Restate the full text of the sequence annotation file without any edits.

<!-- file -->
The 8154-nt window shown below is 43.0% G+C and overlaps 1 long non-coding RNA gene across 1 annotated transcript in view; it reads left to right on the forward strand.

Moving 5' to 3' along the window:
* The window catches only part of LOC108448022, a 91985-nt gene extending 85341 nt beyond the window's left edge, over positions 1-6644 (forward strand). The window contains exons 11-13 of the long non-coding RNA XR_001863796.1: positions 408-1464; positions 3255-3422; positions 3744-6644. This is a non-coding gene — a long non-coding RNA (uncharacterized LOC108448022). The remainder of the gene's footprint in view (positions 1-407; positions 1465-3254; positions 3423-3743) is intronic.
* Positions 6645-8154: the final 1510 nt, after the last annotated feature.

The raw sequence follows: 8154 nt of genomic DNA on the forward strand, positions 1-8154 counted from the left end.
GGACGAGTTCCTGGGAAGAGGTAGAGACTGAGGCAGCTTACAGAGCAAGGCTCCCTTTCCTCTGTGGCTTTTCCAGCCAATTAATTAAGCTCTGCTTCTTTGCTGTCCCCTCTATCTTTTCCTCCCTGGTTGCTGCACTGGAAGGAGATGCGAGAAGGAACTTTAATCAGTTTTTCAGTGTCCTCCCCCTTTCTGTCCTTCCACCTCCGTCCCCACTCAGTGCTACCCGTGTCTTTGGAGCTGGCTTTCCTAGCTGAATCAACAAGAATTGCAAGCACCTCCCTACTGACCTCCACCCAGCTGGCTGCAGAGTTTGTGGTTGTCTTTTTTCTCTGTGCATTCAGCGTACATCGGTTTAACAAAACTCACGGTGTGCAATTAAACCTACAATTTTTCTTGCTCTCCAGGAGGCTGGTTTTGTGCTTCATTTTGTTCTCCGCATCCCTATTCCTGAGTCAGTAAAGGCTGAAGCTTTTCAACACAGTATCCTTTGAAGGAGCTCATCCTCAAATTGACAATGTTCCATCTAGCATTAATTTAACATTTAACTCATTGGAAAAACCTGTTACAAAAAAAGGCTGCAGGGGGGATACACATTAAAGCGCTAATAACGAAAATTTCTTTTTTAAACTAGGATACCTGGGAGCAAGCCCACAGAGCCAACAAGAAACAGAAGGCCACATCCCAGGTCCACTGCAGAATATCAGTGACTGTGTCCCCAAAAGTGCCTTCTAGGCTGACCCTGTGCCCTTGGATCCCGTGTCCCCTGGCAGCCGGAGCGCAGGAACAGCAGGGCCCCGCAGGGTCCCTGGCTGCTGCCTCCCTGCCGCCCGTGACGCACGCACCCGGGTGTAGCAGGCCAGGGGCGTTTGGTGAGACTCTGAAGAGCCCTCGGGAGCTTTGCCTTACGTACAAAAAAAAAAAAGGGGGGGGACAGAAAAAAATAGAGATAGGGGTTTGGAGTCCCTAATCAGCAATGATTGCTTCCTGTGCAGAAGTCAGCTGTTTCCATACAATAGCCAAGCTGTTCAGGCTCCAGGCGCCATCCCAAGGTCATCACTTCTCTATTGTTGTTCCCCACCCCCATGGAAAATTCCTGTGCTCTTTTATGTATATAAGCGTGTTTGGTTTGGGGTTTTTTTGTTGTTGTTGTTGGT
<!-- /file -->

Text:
The 8154-nt window shown below is 43.0% G+C and overlaps 1 long non-coding RNA gene across 1 annotated transcript in view; it reads left to right on the forward strand.

Moving 5' to 3' along the window:
* The window catches only part of LOC108448022, a 91985-nt gene extending 85341 nt beyond the window's left edge, over positions 1-6644 (forward strand). The window contains exons 11-13 of the long non-coding RNA XR_001863796.1: positions 408-1464; positions 3255-3422; positions 3744-6644. This is a non-coding gene — a long non-coding RNA (uncharacterized LOC108448022). The remainder of the gene's footprint in view (positions 1-407; positions 1465-3254; positions 3423-3743) is intronic.
* Positions 6645-8154: the final 1510 nt, after the last annotated feature.

The raw sequence follows: 8154 nt of genomic DNA on the forward strand, positions 1-8154 counted from the left end.
GGACGAGTTCCTGGGAAGAGGTAGAGACTGAGGCAGCTTACAGAGCAAGGCTCCCTTTCCTCTGTGGCTTTTCCAGCCAATTAATTAAGCTCTGCTTCTTTGCTGTCCCCTCTATCTTTTCCTCCCTGGTTGCTGCACTGGAAGGAGATGCGAGAAGGAACTTTAATCAGTTTTTCAGTGTCCTCCCCCTTTCTGTCCTTCCACCTCCGTCCCCACTCAGTGCTACCCGTGTCTTTGGAGCTGGCTTTCCTAGCTGAATCAACAAGAATTGCAAGCACCTCCCTACTGACCTCCACCCAGCTGGCTGCAGAGTTTGTGGTTGTCTTTTTTCTCTGTGCATTCAGCGTACATCGGTTTAACAAAACTCACGGTGTGCAATTAAACCTACAATTTTTCTTGCTCTCCAGGAGGCTGGTTTTGTGCTTCATTTTGTTCTCCGCATCCCTATTCCTGAGTCAGTAAAGGCTGAAGCTTTTCAACACAGTATCCTTTGAAGGAGCTCATCCTCAAATTGACAATGTTCCATCTAGCATTAATTTAACATTTAACTCATTGGAAAAACCTGTTACAAAAAAAGGCTGCAGGGGGGATACACATTAAAGCGCTAATAACGAAAATTTCTTTTTTAAACTAGGATACCTGGGAGCAAGCCCACAGAGCCAACAAGAAACAGAAGGCCACATCCCAGGTCCACTGCAGAATATCAGTGACTGTGTCCCCAAAAGTGCCTTCTAGGCTGACCCTGTGCCCTTGGATCCCGTGTCCCCTGGCAGCCGGAGCGCAGGAACAGCAGGGCCCCGCAGGGTCCCTGGCTGCTGCCTCCCTGCCGCCCGTGACGCACGCACCCGGGTGTAGCAGGCCAGGGGCGTTTGGTGAGACTCTGAAGAGCCCTCGGGAGCTTTGCCTTACGTACAAAAAAAAAAAAGGGGGGGGACAGAAAAAAATAGAGATAGGGGTTTGGAGTCCCTAATCAGCAATGATTGCTTCCTGTGCAGAAGTCAGCTGTTTCCATACAATAGCCAAGCTGTTCAGGCTCCAGGCGCCATCCCAAGGTCATCACTTCTCTATTGTTGTTCCCCACCCCCATGGAAAATTCCTGTGCTCTTTTATGTATATAAGCGTGTTTGGTTTGGGGTTTTTTTGTTGTTGTTGTTGGT